I spy with my little eye Giuseppe Ferrara glued to his smart-phone in the back Quadrangle.

I went out into the Quadrangle to speak to Giuseppe, despite this being extremely risky at that time owing to the fact that one of the doors leading onto it had no outside handle and one a broken code pad.  I’d already fallen foul of this situation and been trapped in the Quad, only getting back in because two girls in the LRC saw me.  I reported the fact to John Crosby, NHSG’s equivalent of Mr Keen.  He was aware of the problem, but it wasn’t sorted for a while.  Much to my amusement, the very same thing happen to him a little later on!  You did have to have a sense of humour at times back then.  However, this didn’t help me that day.  I’d noticed earlier that the Centenary Plaque was missing from the Science Block wall and I wanted to ask Giuseppe about it.  When I told him, he said it was still there until he looked up and saw that it wasn’t.  He keyed a number into his phone straight away and from what was said I could tell he was talking to Nick.  I could also tell that the answer wasn’t good.

Where is the Centenary Plaque? How long had it been gone?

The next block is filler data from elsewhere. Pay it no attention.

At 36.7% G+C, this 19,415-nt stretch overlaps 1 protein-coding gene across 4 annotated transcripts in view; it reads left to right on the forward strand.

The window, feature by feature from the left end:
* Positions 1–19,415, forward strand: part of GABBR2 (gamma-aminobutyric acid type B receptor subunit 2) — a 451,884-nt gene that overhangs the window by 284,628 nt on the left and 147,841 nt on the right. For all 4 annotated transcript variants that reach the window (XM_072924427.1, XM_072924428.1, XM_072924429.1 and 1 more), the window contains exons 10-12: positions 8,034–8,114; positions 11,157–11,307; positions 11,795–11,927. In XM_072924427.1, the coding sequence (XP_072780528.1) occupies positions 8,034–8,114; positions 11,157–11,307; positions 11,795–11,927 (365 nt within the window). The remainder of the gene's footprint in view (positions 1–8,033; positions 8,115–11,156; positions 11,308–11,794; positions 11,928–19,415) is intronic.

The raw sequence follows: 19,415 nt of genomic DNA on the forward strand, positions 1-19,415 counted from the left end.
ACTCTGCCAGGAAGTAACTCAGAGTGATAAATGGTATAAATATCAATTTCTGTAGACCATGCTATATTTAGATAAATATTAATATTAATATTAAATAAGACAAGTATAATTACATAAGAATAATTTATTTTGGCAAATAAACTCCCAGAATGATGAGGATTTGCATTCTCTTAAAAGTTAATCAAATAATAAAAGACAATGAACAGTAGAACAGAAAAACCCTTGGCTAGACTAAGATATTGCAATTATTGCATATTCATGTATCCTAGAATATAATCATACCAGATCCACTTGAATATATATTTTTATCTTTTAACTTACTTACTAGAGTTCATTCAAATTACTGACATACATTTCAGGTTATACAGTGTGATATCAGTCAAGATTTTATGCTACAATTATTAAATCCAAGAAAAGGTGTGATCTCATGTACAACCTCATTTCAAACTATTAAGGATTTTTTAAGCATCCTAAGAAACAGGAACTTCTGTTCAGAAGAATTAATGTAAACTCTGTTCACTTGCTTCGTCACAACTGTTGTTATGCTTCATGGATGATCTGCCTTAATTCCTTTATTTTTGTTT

I know I’ve told you about the loss of the Centenary Plaque before, something I still feel frustrated about having managed to protect so many Church High artefacts for so long.  And for it to have survived for so long too.  I hadn’t taken my eye off the ball, I’d simply trusted it would be safe having confirmed with Nick that it was connected to the building.  What was moving that day, though, was Giuseppe’s evident frustration and anger too.  He sincerely apologised to me and I thanked him for his help.  What was so hard to stomach was that it had just been chucked in a skip.  I knew it would have been because it was cross-shaped.  I had guessed its fate straight away.  On my return to the office, my spirits had sunk low into my boots but I still noticed activity outside the window and engine noise too.  They were finally removing the skip from the car park.  A skip?!!!!

Ever the optimist, what if this was THE skip, I wondered?

I went to the side door to watch it go past.  I might not have been able to save the plaque, but I could at least record its departure for the blog.  Explaining to the brickie at the bottom of the steps why I was photographing a skip lorry led to me telling him the full story.  And it’s not as if I could have got them to empty it either, I said.  “Perhaps not,” replied the brickie, who I learned was called Charlie, “but that skip will be going to a depot and it WILL be emptied there.” This is where it becomes farcical, I know, but I was on a mission now.

Yet another kind man! Charlie the Brickie.